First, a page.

Sec. iii] THROUGH THE MOUNTAINS TO KELPIN 1305
head, and of the old villagers I examined, there had been no change in the water-supply in their time, nor was any remembered by tradition. So it was clear in this case that any yangi yer, or new land, that has been opened since Yagab Beg's times—and its extent as ascertained by me in the course of my survey is considerable—was the result solely of increased pressure of population and not of a• change in climatic conditions.
The evidence thus furnished by Kelpin has its obvious importance in dealing with questions concerning ` desiccation ' or climatic oscillations in the Tarim Basin and with the arguments for the latter which may be derived from archaeological observations at abandoned sites, etc. It demonstrates once again the need of caution in accepting the fact of extended cultivation in the past as a definite proof for more abundant water, i. e. a moister climate. This evidence deserves all the more attention because the question as to the conditions affecting Kelpin irrigation is singularly free from such complications as we have noted in the case of the oases of the Domoko tract,' or as must necessarily arise at oases dependent for their water-supply upon rivers the beds of which are liable to silt up and shift. The whole of the Kelpin water is furnished by springs which rise in a deep-cut gorge at a point known as Su-bashi and about io miles from the centre of the oasis. This gorge resembles in character that of Kôrum-boguz, and debouches into the valley plain from the north-west through the narrow defile of Chong-karaul.8 It was interesting to note that in spite of this limitation of the water-supply and the steady rise of the population, which the irrigable land could no longer suffice to maintain, permanent emigration was unknown. Even Ak-su and Korla, with their abundance of water and arable land, could not tempt the men of Kelpin to extend the seasonal visits which many of them were accustomed to pay as labourers to these and other northern oases.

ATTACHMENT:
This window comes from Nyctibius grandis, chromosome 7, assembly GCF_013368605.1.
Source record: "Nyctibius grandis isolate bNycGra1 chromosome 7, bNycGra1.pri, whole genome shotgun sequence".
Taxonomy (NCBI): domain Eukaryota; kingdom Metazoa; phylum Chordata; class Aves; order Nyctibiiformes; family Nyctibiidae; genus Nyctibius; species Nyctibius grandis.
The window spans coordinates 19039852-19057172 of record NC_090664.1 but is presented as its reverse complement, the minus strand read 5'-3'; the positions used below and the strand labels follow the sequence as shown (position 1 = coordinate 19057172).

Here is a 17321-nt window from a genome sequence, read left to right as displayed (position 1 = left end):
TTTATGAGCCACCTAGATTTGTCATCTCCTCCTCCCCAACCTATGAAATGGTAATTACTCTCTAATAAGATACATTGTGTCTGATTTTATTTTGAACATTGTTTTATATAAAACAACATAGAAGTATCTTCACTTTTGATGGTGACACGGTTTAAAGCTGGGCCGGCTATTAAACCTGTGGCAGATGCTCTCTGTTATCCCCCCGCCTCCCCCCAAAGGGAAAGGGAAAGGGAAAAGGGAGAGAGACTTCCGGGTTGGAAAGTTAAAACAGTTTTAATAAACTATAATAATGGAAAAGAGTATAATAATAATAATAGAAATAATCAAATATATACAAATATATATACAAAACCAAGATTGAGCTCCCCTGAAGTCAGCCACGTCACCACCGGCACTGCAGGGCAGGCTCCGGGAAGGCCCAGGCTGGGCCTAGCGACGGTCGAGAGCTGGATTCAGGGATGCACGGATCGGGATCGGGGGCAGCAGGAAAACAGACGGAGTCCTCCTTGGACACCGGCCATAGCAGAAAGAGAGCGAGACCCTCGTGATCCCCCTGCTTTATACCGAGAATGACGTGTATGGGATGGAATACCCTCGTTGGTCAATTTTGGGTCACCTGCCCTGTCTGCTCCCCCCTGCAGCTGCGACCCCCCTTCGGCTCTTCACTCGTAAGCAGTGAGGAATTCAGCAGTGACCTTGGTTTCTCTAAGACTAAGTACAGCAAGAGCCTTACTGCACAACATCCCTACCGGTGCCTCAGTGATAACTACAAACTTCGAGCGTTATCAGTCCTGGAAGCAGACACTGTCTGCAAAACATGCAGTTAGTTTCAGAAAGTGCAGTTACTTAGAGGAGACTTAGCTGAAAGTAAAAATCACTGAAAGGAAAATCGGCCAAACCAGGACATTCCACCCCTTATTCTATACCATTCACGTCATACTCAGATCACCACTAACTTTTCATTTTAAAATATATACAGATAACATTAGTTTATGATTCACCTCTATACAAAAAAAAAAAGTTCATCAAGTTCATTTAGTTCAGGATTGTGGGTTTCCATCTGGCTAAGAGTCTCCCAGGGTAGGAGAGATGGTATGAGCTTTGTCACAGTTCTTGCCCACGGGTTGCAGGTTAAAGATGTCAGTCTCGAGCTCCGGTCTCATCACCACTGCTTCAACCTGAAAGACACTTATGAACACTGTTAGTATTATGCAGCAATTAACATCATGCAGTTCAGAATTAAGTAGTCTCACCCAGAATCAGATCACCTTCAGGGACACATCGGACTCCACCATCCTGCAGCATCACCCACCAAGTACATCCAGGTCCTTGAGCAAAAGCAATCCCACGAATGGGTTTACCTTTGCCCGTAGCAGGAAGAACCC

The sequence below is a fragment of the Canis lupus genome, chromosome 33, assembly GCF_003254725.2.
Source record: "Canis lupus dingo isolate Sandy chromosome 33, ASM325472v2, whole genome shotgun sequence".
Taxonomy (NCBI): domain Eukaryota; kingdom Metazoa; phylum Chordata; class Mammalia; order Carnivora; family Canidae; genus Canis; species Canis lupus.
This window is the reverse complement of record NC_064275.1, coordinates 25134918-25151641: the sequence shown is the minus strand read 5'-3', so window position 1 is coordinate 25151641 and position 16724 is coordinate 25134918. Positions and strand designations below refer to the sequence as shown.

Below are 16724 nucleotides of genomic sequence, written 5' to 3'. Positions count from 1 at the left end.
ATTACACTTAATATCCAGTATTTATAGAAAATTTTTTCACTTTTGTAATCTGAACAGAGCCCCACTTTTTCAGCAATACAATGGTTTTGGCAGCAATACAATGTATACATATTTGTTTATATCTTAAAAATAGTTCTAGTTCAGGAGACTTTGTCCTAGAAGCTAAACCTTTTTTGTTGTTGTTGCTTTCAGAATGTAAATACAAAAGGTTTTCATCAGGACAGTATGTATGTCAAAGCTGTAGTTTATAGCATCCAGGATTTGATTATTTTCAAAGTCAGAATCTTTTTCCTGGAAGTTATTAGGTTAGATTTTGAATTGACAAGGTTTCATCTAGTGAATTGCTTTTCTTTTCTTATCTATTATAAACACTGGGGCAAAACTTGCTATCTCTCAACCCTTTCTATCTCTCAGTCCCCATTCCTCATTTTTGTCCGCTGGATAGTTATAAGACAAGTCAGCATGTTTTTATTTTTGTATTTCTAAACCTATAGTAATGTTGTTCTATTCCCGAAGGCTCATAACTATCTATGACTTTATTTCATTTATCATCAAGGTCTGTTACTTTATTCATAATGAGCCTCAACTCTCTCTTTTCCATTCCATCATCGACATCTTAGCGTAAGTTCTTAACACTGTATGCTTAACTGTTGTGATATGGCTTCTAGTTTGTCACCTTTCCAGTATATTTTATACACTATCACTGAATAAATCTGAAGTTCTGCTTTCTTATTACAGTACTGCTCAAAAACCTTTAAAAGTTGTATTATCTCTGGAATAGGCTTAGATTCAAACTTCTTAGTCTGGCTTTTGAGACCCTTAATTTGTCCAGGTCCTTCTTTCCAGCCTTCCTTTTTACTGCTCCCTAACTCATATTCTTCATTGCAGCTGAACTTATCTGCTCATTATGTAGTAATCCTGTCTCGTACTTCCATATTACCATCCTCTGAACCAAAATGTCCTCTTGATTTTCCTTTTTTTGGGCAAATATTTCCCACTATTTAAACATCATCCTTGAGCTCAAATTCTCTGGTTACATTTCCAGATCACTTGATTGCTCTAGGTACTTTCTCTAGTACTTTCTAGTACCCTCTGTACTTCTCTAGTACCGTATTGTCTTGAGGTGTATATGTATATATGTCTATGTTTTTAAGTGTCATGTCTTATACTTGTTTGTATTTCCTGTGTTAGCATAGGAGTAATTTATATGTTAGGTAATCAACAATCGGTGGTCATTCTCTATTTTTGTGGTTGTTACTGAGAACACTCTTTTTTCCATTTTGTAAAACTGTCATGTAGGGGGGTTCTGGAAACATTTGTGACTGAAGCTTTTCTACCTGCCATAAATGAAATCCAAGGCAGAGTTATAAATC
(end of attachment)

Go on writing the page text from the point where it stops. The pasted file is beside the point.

In view of what has just been explained about the source of Kelpin irrigation it did not surprise me to find the reported ruins in the immediate vicinity of, or rather within, the present cultivation limits. Sayizt-shakri proved to be a small oblong circumvallation situated to the west of a deep-cut flood-bed known as Kuchak-yari and surrounded on the other sides by new fields irrigated in rotation. The poorly built clay walls of the enclosure form a rectangle of about 166 yards by 90 and rise in places from 6 to io feet. Their thickness appears to have been about 6 feet ; a weak parapet, about 12 feet thick, crowned them at a height of circ. 6 feet above the present ground-level. No structural remains could be traced within apart from a completely decayed low earth mound ; outside the south-west corner were seen the low clay walls of two adjoining enclosures measuring about 5o yards by 25, but they furnished no indication of their original character. No finds of any sort were reported at this small site, and, as occasional flooding from canals prevents wind-erosion, not even pottery débris could be traced on the surface. Hence the date of this small fortification remained quite uncertain. The same was the case also at the site of Munjakche, a small débris area only about a mile to the south of the little Bazar of Kelpin, most of which had been recently laid out into fields. I noticed here only scanty potsherds and a shapeless clay mound about 15 feet high, partly dug into for manuring earth. Years before small stone ornaments were said to have been picked up near by.
These remains at Kelpin itself having proved of no archaeological profit, I was all the more pleased with the lucky chance which caused my visit to coincide with the return of a party of
' See above, pp. 202 sqq.
8 The name is derived from a ruined watch-post (karaul) which with its flanking walls forms a chiusa across the mouth of the defile. Want of time prevented me from visiting it. But local information asserted its relatively
modern origin, and this was confirmed by the statement of the local Chinese subdivisional officer who had found the construction of this -- - ch`ia-lzii in the Emperor Ch`ienlung's time mentioned in a Chinese descriptive account of the New Dominion'.